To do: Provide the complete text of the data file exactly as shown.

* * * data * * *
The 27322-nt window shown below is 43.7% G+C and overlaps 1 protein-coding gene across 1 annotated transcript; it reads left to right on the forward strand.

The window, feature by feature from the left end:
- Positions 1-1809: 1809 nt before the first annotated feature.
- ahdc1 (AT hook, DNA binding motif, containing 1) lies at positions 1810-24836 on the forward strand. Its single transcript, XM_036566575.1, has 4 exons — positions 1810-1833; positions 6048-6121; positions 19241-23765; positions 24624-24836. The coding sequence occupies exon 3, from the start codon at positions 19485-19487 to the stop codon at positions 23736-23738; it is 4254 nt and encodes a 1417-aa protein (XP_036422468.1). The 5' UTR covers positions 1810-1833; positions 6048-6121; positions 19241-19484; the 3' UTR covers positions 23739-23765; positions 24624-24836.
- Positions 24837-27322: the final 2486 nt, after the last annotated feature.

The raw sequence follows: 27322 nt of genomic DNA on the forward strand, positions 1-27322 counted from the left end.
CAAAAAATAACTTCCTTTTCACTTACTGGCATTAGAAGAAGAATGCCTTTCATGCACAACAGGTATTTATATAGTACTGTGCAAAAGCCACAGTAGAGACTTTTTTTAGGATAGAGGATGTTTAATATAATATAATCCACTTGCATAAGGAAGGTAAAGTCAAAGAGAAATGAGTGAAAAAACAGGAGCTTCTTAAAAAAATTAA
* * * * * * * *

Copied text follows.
The 27322-nt window shown below is 43.7% G+C and overlaps 1 protein-coding gene across 1 annotated transcript; it reads left to right on the forward strand.

The window, feature by feature from the left end:
- Positions 1-1809: 1809 nt before the first annotated feature.
- ahdc1 (AT hook, DNA binding motif, containing 1) lies at positions 1810-24836 on the forward strand. Its single transcript, XM_036566575.1, has 4 exons — positions 1810-1833; positions 6048-6121; positions 19241-23765; positions 24624-24836. The coding sequence occupies exon 3, from the start codon at positions 19485-19487 to the stop codon at positions 23736-23738; it is 4254 nt and encodes a 1417-aa protein (XP_036422468.1). The 5' UTR covers positions 1810-1833; positions 6048-6121; positions 19241-19484; the 3' UTR covers positions 23739-23765; positions 24624-24836.
- Positions 24837-27322: the final 2486 nt, after the last annotated feature.

The raw sequence follows: 27322 nt of genomic DNA on the forward strand, positions 1-27322 counted from the left end.
CAAAAAATAACTTCCTTTTCACTTACTGGCATTAGAAGAAGAATGCCTTTCATGCACAACAGGTATTTATATAGTACTGTGCAAAAGCCACAGTAGAGACTTTTTTTAGGATAGAGGATGTTTAATATAATATAATCCACTTGCATAAGGAAGGTAAAGTCAAAGAGAAATGAGTGAAAAAACAGGAGCTTCTTAAAAAAATTAA